This book is about the practical approach to the game of chess. It shaped me as a player and now I would like to share my philosophy with you. My objective is to combat several generally accepted misconceptions, such as a) only studying opening theory will make you a better player, b) one should always follow the first or second line shown by Komodo or Stockfish, and finally, c) that “in theory” is equivalent to “over the board”. The last fallacy is especially dangerous because it implies that players will keep on making the best moves over the board, and therefore sidelines should never be played as the opponent will always find a way to retain and convert the advantage. That is in theory. In practice, however, many players will feel like fish out of water once they end up in a position that is objectively better for them but one that they have never analyzed. Overall, based on my experience as a chess professional, I strongly believe that the above-mentioned fallacies do not hold true empirically,
The book is divided into four parts. Part I covers sidelines in the mainstream openings where I take a major opening and analyze one or several sidelines. This is the most theoretical part of the book, where I share a significant amount of original thoughts and analyses that constitute my opening repertoire. Part II discusses the concept that I refer to as systems. It still involves theory, but less so in comparison to Part I. What I am trying to convey in this part is the “schematic thinking” – where you think in terms of plans and typical ideas. Part III takes one step further in abstraction – it analyzes notable modern games where one player showed ambition early on in the game and it worked out well for him. Part IV covers the so-called “early surprises” where early on in the game a player implemented a move that shocked his opponent.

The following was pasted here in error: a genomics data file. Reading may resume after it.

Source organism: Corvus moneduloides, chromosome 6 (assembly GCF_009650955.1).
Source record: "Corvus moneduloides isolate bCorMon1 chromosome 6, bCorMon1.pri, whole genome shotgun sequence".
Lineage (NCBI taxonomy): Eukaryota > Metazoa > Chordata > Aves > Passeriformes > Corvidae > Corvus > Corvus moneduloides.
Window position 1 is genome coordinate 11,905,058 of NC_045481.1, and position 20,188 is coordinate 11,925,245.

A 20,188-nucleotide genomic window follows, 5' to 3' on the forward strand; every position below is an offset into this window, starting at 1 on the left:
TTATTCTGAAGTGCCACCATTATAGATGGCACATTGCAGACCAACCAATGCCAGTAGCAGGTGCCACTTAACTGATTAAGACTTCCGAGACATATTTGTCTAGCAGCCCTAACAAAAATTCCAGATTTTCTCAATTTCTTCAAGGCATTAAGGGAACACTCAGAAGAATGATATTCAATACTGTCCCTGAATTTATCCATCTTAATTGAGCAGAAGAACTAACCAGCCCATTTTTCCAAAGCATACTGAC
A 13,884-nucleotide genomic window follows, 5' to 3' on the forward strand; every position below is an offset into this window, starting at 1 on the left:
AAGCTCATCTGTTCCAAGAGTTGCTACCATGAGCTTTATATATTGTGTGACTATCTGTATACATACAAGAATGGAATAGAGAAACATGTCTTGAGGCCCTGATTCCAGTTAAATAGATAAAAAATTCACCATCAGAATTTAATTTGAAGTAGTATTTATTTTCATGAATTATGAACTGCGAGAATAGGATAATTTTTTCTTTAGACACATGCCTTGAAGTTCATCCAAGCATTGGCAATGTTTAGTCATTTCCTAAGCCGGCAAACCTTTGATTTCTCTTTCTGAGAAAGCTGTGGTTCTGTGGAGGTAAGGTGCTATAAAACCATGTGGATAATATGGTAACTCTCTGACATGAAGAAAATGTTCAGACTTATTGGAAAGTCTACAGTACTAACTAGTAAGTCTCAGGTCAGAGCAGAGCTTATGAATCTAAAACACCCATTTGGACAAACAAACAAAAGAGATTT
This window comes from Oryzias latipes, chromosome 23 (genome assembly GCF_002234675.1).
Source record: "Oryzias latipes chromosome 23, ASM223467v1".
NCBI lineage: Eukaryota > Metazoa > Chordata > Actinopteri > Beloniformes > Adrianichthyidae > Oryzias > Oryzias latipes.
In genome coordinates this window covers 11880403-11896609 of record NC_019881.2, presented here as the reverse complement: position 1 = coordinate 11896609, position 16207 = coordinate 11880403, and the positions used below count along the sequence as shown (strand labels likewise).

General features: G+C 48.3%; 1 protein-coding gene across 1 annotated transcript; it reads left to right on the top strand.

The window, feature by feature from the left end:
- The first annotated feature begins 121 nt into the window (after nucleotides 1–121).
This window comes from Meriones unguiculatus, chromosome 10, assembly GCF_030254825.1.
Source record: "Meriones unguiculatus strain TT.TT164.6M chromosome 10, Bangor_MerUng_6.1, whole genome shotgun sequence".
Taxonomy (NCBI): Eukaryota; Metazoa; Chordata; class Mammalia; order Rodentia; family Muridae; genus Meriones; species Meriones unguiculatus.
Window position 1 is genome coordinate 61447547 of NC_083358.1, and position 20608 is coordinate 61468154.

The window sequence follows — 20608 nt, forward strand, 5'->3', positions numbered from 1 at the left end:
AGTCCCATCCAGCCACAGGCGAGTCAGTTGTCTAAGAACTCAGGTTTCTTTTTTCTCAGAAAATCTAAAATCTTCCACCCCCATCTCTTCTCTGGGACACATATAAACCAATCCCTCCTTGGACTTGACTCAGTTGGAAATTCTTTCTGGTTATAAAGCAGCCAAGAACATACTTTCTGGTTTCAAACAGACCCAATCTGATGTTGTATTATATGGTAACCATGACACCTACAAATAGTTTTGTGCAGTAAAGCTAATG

This book invites you beneath the surface, where you can learn to navigate the depths of chess. Jan Markos shows how a strong player perceives chess, which features of a position he focuses on, and how he thinks at the board.
This book series is about that central question: what matters in the opening? What plans are on hand? Which (hidden) concepts are concealed in the current position that has arisen just after the opening? Volume 1 in a new series by Herman Grooten covers Ruy Lopez and Italian Structures.
This book series is about that central question: what matters in the opening? What plans are on hand? Which (hidden) concepts are concealed in the current position that has arisen just after the opening? Volume 2 in a new series by Herman Grooten covers Queen’s Gambit Structures.
Not yet available
After the first two volumes of the series had been produced (the first about Ruy Lopez and Italian structures after 1.e4 e5, the second about Queen’s Gambit structures after 1.d4 d5), it was time for me to consider the third volume. Since the Sicilian is such a popular opening among club players, the choice was virtually automatic and resulted in the book you now hold. It was, however, clear from early on that such a nuanced and wide-ranging opening could never fit in a single volume. That is why the series will continue with more Sicilian books after this one. As my former teacher, the late Huub van Dongen, once said: “There is more literature about the Najdorf variation alone than about the Middle Ages!” And, you know, maybe he’s right. The complexities of the Sicilian are such that it is quite the job to explain them in the style I established with the first two volumes on more classical openings. Each Sicilian variation has quite specific characteristics and deserves separate treatment. But in placing the systems in books I tried to group together those that are most similar to each other. Hence, the Dragon does not go with the Sveshnikov; in the present book you will find the Najdorf and Scheveningen variations, which are altogether more similar to each other and even have some overlap.